Kickboxer (1989 film)
Theatrical release poster
|Produced by||Mark DiSalle|
|Screenplay by||Glenn A. Bruce|
|Music by||Paul Hertzog|
|Edited by||Wayne Wahrman|
|Distributed by||The Cannon Group|
|Box office||$14.7 million (domestic)|
$50 million (worldwide)
Kickboxer is a 1989 American martial arts film and is the first entry into the Kickboxer franchise. It was produced and directed by Mark DiSalle, and also co-directed by David Worth, and starring Jean-Claude Van Damme and former world kickboxing champion Dennis Alexio. The film was released in the United States on September 8, 1989. It spawned several sequels.
Kurt Sloane is the younger brother of Eric Sloane, the United States kickboxing world champion. After another successful title defense, Eric is enticed by the media to compete in Thailand, where kickboxing was started, to further establish his legacy. Eric and Kurt travel to Bangkok to fight Tong Po, Thailand's undefeated top fighter. Eric is supremely confident but Kurt is apprehensive, particularly after witnessing Tong Po kicking a concrete pillar to prepare for the fight. Kurt begs his brother not to fight, but Eric dismisses any concerns.
The first round is a one-sided affair in which Po dominates Eric with his superior strength. In between rounds, Kurt once again begs Eric to stop, but Eric refuses to give up and gets beaten badly in the second round. Kurt throws in the towel, but Tong Po kicks the towel out of the ring and continues his assault. He viciously strikes Eric in the back with his elbow, immobilizing him, then rips apart Eric's world championship belt. Kurt retrieves the belt and leaves with his brother on a stretcher, but the fight officials leave them on the street and lock them out of the arena. Winston Taylor, a retired US Army special forces member, agrees to help the pair and drives them to the hospital. As a result of Tong Po's brutal assault, Eric is paralyzed from the waist down and will never be able to walk, let alone fight, again.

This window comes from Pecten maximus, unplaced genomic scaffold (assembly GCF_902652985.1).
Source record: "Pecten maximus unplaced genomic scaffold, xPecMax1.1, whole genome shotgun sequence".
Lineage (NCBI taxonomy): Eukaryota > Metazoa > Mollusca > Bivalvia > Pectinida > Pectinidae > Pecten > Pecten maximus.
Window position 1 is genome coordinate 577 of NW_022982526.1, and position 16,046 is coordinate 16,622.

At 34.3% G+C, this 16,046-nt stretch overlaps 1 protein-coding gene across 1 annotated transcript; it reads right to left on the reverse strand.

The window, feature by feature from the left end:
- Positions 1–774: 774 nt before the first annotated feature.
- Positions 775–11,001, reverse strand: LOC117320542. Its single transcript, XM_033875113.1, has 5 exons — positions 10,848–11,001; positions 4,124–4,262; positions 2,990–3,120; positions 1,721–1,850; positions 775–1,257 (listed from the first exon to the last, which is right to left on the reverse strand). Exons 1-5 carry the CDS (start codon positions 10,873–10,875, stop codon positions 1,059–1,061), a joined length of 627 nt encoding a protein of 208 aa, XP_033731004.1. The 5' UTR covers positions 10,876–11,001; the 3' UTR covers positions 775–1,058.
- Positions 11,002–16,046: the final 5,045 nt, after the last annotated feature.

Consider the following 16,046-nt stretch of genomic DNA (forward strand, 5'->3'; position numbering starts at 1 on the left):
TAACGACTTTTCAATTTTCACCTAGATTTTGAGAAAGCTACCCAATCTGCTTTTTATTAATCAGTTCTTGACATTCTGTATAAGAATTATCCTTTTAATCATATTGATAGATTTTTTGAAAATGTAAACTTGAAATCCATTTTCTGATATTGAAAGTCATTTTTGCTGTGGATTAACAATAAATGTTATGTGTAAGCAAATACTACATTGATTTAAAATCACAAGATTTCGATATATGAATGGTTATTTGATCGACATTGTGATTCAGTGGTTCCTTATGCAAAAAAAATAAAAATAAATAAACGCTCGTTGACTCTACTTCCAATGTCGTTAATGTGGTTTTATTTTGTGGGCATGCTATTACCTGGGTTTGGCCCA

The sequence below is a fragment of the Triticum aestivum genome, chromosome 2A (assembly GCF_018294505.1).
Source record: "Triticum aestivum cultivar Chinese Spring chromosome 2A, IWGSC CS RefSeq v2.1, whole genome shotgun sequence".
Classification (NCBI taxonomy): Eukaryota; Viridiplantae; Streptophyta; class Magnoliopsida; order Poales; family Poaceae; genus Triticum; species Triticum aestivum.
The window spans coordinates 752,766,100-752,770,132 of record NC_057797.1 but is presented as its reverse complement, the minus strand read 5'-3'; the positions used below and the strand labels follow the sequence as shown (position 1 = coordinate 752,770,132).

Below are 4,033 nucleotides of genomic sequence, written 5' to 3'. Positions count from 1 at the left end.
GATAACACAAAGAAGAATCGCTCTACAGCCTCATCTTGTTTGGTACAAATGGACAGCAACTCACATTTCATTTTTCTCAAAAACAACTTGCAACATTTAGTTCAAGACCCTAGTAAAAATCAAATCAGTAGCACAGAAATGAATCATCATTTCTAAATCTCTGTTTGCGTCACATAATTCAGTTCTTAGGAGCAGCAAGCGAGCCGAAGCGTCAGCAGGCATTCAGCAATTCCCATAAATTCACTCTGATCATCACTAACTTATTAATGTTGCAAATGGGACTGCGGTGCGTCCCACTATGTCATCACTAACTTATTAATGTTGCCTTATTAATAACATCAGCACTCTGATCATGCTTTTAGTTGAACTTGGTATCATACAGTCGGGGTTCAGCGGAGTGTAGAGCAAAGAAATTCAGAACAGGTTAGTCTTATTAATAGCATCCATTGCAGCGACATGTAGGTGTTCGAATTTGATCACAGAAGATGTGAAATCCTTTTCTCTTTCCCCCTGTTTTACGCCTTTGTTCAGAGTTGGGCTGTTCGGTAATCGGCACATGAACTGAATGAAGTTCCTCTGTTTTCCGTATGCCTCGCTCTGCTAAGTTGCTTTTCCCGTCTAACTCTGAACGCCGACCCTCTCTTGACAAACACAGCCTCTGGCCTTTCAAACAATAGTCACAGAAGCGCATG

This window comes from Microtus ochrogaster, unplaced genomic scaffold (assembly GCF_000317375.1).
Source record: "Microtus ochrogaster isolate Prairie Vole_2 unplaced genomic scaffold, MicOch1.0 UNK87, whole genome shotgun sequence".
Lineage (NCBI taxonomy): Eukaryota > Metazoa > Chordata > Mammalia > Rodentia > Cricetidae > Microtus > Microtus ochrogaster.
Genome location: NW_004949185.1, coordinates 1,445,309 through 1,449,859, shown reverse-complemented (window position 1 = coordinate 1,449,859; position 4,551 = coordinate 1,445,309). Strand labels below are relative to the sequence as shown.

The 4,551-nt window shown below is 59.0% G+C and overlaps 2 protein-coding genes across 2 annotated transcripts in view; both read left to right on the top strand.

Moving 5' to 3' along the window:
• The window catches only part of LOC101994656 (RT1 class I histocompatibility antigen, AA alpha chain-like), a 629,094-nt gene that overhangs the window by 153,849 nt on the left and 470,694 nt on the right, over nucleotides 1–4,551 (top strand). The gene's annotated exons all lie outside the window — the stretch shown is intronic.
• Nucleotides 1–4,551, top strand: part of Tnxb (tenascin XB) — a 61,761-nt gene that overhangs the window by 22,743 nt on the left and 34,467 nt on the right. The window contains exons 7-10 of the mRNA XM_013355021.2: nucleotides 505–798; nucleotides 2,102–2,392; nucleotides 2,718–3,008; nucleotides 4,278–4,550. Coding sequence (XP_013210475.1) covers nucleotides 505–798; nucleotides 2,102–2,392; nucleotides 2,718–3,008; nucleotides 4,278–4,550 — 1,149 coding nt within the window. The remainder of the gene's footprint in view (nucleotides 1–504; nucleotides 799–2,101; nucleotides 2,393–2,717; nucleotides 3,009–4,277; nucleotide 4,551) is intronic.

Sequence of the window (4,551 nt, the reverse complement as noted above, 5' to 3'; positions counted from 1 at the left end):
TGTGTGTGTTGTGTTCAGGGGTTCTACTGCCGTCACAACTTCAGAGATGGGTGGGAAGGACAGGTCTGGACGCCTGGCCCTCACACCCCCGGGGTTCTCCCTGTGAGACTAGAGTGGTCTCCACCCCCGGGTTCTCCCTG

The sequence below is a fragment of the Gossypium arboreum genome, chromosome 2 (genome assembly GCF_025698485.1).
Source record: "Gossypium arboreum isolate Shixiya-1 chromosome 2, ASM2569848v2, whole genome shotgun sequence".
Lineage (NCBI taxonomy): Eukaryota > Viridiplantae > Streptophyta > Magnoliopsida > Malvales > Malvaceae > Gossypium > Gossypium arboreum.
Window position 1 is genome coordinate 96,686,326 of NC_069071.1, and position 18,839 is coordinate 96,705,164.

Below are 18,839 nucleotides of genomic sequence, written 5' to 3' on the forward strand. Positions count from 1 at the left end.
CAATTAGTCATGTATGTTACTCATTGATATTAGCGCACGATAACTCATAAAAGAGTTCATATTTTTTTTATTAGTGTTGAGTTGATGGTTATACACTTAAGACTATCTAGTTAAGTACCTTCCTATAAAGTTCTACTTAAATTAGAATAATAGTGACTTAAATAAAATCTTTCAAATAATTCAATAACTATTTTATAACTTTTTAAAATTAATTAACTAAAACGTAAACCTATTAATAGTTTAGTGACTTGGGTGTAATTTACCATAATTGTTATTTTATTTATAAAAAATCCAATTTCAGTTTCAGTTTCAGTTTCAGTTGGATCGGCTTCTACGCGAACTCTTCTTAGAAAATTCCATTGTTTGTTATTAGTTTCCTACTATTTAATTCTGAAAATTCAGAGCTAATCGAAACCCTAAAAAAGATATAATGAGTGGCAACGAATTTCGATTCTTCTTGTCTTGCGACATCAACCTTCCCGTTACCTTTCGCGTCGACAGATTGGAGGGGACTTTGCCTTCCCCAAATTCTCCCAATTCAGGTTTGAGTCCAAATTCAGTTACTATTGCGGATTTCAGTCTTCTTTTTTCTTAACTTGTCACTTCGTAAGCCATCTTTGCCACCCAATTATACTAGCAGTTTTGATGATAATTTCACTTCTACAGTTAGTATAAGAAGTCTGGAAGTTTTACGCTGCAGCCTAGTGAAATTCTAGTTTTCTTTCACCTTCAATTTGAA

An enraged Kurt vows to avenge his brother. Taylor tells him about Xian Chow, a famous trainer living in a remote area of Thailand. Although reluctant at first, Xian agrees to train Kurt in the art of Muay Thai. While training, Kurt attempts to foil the operations of a Thai mobsters group led by Freddy Li, who continuously harass Mylee - Xian's niece - and steal money from her store. After Kurt beats the thugs in a bar fight under Freddy Li's nose, Xian convinces Freddy Li to arrange a match between Kurt and Tong Po. It is determined that they will fight in the "ancient way": both fighters wrap their hands in hemp rope, which is then coated in resin and dipped in broken glass to make them deadly weapons.
Freddy Li arranges to have the fight fixed and borrows $1 million from the crime syndicate's boss to bet on Tong Po. Several days prior to the match, Mylee is beaten and raped by Tong Po, while Eric is kidnapped so that Freddy Li can blackmail Kurt into losing the fight. To save his brother's life, Kurt is instructed by Freddy Li to go the distance with Tong Po before losing the match. He endures a torturous beating, but Xian and Taylor successfully rescue Eric before the fight concludes. Just before the final round, Eric whistles from the crowd and gives Kurt the thumbs-up while leading the crowd to chant “Nuk Soo Kow” (white warrior). Knowing that his brother is already safe, Kurt pummels Tong Po viciously and finally defeats him, avenging his brother as Kurt and his friends celebrate his victory.
- Jean-Claude Van Damme as Kurt Sloane
- Dennis Alexio as Eric Sloane
- Dennis Chan as Xian Chow
- Michel Qissi as Tong Po
- Ka Ting Lee as Freddy Li
- Rochelle Ashana as Mylee
- Haskell Anderson as Winston Taylor
- Richard Foo as Tao Lin
An uncredited Jim Cummings voices Tong Po.
A soundtrack containing songs from the film was released featuring songs from soundtrack specialist Stan Bush. The score for the film was composed by Paul Hertzog. The full score was remastered and released in 2006 by Perseverance Records in limited quantity.